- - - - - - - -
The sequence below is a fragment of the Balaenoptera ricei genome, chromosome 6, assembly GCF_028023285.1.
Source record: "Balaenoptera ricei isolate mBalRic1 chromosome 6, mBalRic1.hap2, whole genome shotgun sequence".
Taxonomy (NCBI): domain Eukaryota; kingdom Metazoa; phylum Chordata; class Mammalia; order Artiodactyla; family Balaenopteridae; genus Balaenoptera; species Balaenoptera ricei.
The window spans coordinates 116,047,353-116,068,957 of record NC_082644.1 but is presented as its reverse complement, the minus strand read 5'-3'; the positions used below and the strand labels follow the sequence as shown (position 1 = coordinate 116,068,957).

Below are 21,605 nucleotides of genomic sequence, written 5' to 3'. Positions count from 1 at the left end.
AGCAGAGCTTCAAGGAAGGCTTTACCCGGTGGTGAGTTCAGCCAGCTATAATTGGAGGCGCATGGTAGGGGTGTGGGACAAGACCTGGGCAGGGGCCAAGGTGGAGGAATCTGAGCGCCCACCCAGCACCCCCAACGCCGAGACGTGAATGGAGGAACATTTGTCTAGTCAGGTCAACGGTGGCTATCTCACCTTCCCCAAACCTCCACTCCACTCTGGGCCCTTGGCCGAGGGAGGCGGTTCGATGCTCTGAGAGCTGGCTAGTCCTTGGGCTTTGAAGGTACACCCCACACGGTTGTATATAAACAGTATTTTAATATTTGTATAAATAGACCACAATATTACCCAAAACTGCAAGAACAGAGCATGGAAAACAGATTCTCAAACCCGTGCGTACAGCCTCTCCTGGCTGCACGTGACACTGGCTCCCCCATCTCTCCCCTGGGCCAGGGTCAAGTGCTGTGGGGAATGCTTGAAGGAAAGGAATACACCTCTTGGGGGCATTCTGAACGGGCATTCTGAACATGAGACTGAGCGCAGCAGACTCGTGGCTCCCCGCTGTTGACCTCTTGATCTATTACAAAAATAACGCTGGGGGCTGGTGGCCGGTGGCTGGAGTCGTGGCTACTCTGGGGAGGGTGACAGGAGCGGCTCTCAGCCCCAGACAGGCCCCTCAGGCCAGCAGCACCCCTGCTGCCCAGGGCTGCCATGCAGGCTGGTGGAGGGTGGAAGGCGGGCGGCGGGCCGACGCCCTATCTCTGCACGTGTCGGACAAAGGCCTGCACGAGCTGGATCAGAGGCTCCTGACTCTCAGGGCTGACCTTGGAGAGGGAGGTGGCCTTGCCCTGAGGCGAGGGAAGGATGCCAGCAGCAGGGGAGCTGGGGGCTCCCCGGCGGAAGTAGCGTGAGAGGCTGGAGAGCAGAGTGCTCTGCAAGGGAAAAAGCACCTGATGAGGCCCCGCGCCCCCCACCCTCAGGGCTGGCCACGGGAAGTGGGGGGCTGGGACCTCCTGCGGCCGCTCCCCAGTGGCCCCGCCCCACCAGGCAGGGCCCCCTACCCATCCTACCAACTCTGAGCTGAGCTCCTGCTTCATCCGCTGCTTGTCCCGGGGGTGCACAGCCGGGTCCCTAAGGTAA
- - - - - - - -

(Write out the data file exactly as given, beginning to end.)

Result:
The sequence below is a fragment of the Balaenoptera ricei genome, chromosome 6, assembly GCF_028023285.1.
Source record: "Balaenoptera ricei isolate mBalRic1 chromosome 6, mBalRic1.hap2, whole genome shotgun sequence".
Taxonomy (NCBI): domain Eukaryota; kingdom Metazoa; phylum Chordata; class Mammalia; order Artiodactyla; family Balaenopteridae; genus Balaenoptera; species Balaenoptera ricei.
The window spans coordinates 116,047,353-116,068,957 of record NC_082644.1 but is presented as its reverse complement, the minus strand read 5'-3'; the positions used below and the strand labels follow the sequence as shown (position 1 = coordinate 116,068,957).

Below are 21,605 nucleotides of genomic sequence, written 5' to 3'. Positions count from 1 at the left end.
AGCAGAGCTTCAAGGAAGGCTTTACCCGGTGGTGAGTTCAGCCAGCTATAATTGGAGGCGCATGGTAGGGGTGTGGGACAAGACCTGGGCAGGGGCCAAGGTGGAGGAATCTGAGCGCCCACCCAGCACCCCCAACGCCGAGACGTGAATGGAGGAACATTTGTCTAGTCAGGTCAACGGTGGCTATCTCACCTTCCCCAAACCTCCACTCCACTCTGGGCCCTTGGCCGAGGGAGGCGGTTCGATGCTCTGAGAGCTGGCTAGTCCTTGGGCTTTGAAGGTACACCCCACACGGTTGTATATAAACAGTATTTTAATATTTGTATAAATAGACCACAATATTACCCAAAACTGCAAGAACAGAGCATGGAAAACAGATTCTCAAACCCGTGCGTACAGCCTCTCCTGGCTGCACGTGACACTGGCTCCCCCATCTCTCCCCTGGGCCAGGGTCAAGTGCTGTGGGGAATGCTTGAAGGAAAGGAATACACCTCTTGGGGGCATTCTGAACGGGCATTCTGAACATGAGACTGAGCGCAGCAGACTCGTGGCTCCCCGCTGTTGACCTCTTGATCTATTACAAAAATAACGCTGGGGGCTGGTGGCCGGTGGCTGGAGTCGTGGCTACTCTGGGGAGGGTGACAGGAGCGGCTCTCAGCCCCAGACAGGCCCCTCAGGCCAGCAGCACCCCTGCTGCCCAGGGCTGCCATGCAGGCTGGTGGAGGGTGGAAGGCGGGCGGCGGGCCGACGCCCTATCTCTGCACGTGTCGGACAAAGGCCTGCACGAGCTGGATCAGAGGCTCCTGACTCTCAGGGCTGACCTTGGAGAGGGAGGTGGCCTTGCCCTGAGGCGAGGGAAGGATGCCAGCAGCAGGGGAGCTGGGGGCTCCCCGGCGGAAGTAGCGTGAGAGGCTGGAGAGCAGAGTGCTCTGCAAGGGAAAAAGCACCTGATGAGGCCCCGCGCCCCCCACCCTCAGGGCTGGCCACGGGAAGTGGGGGGCTGGGACCTCCTGCGGCCGCTCCCCAGTGGCCCCGCCCCACCAGGCAGGGCCCCCTACCCATCCTACCAACTCTGAGCTGAGCTCCTGCTTCATCCGCTGCTTGTCCCGGGGGTGCACAGCCGGGTCCCTAAGGTAA